Welsh, Marilyn C., 1955-


Peterson, Eric

Committee Member

Collins, Susan (Susan Marie)

Committee Member

Karlin, Nancy J.


Educational Psychology


University of Northern Colorado

Type of Resources


Place of Publication

Greeley (Colo.)


University of Northern Colorado

Date Created





186 pages

Digital Origin

Born digital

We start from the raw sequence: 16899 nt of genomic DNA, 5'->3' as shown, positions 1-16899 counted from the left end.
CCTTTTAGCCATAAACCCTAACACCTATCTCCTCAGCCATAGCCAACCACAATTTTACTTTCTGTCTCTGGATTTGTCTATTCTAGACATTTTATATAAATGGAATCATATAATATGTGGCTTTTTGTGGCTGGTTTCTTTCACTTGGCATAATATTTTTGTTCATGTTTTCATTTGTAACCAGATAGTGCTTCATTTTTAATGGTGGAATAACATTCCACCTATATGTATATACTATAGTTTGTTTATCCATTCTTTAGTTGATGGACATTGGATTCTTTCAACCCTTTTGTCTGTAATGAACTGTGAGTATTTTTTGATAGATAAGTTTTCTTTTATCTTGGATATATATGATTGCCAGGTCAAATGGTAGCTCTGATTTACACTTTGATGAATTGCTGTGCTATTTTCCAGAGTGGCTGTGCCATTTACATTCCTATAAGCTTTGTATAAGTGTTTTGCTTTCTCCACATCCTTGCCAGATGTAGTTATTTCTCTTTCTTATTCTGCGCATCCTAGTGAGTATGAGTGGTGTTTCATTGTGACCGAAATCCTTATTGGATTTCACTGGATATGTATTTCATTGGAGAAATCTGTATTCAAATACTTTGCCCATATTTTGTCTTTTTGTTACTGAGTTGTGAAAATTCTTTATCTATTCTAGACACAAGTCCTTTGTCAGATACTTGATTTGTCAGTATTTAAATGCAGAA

The human ability to understand the mental states of others is a fundamental skill necessary for social interactions. Some researchers have argued that two cognitive systems underlie mental state understanding; one that is cognitively efficient and another that is cognitively effortful and partially mediated by explicit processes. The purpose of the current study was to investigate mental state understanding in older adults (aged 60 to 87) from the framework of examining these two systems. To achieve these goals, the current study used two tasks that differed in the degree to which they involve implicit versus explicit processes. A level-1 visual perspective taking task was employed to examine if older adults showed evidence of automatically processing another individual's perspective (in this task, the "other" perspective was a digital avatar displayed on a computer screen). A dual task was utilized to examine the impact of inhibitory control on level-1 visual perspective taking. Explicit mental state understanding was examined with a theory of mind story task. Finally, the digit span and symbol span from the Wechsler's Adult Intelligence Scale-IV were used as measures of verbal and spatial working memory respectively. Results indicated that older adults (n = 42) were prone to egocentric interference effects, suggesting that older adults own perspective interferes with taking another individual's perspective. No evidence was found that older adults automatically process another individual's perspective; thus, no evidence was found of a cognitively efficient mechanism for mental state understanding during aging. The dual-task results indicated that only the self perspective was significantly slower for the dual task compared to the level-1 visual perspective taking alone. A hierarchical regression was conducted to examine the degree to which verbal and spatial working memory mediated theory of mind and level-1 visual perspective taking performance. Results indicated that verbal but not spatial working memory contributed to theory of mind performance. Verbal and spatial working memory did not contribute to level-1 visual perspective taking. This was the first study to examine cognitively efficient and cognitively effortful mechanisms in mental state understanding in older adults. The results offer an explanation for previous research that suggests mental state understanding in older adults declines above what can be explained by general cognitive decline. Furthermore, the results offer several theoretical contributions regarding the nature and limits of a cognitively efficient system for mental state understanding.

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